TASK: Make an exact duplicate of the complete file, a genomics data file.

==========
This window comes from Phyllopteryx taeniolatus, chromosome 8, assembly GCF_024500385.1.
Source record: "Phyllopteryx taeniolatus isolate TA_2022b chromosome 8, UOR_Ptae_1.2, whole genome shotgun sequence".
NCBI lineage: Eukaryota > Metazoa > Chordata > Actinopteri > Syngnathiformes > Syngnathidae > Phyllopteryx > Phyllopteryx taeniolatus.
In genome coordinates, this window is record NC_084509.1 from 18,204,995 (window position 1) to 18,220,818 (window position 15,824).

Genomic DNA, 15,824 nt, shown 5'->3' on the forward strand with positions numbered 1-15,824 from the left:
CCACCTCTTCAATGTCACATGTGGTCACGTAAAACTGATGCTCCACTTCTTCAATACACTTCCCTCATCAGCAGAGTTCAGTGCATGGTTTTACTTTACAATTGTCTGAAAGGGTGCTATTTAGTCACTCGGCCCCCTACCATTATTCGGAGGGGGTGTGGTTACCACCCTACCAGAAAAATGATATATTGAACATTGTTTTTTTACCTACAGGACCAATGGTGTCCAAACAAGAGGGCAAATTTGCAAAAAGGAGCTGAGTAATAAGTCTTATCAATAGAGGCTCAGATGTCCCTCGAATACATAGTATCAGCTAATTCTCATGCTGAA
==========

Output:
This window comes from Phyllopteryx taeniolatus, chromosome 8, assembly GCF_024500385.1.
Source record: "Phyllopteryx taeniolatus isolate TA_2022b chromosome 8, UOR_Ptae_1.2, whole genome shotgun sequence".
NCBI lineage: Eukaryota > Metazoa > Chordata > Actinopteri > Syngnathiformes > Syngnathidae > Phyllopteryx > Phyllopteryx taeniolatus.
In genome coordinates, this window is record NC_084509.1 from 18,204,995 (window position 1) to 18,220,818 (window position 15,824).

Genomic DNA, 15,824 nt, shown 5'->3' on the forward strand with positions numbered 1-15,824 from the left:
CCACCTCTTCAATGTCACATGTGGTCACGTAAAACTGATGCTCCACTTCTTCAATACACTTCCCTCATCAGCAGAGTTCAGTGCATGGTTTTACTTTACAATTGTCTGAAAGGGTGCTATTTAGTCACTCGGCCCCCTACCATTATTCGGAGGGGGTGTGGTTACCACCCTACCAGAAAAATGATATATTGAACATTGTTTTTTTACCTACAGGACCAATGGTGTCCAAACAAGAGGGCAAATTTGCAAAAAGGAGCTGAGTAATAAGTCTTATCAATAGAGGCTCAGATGTCCCTCGAATACATAGTATCAGCTAATTCTCATGCTGAA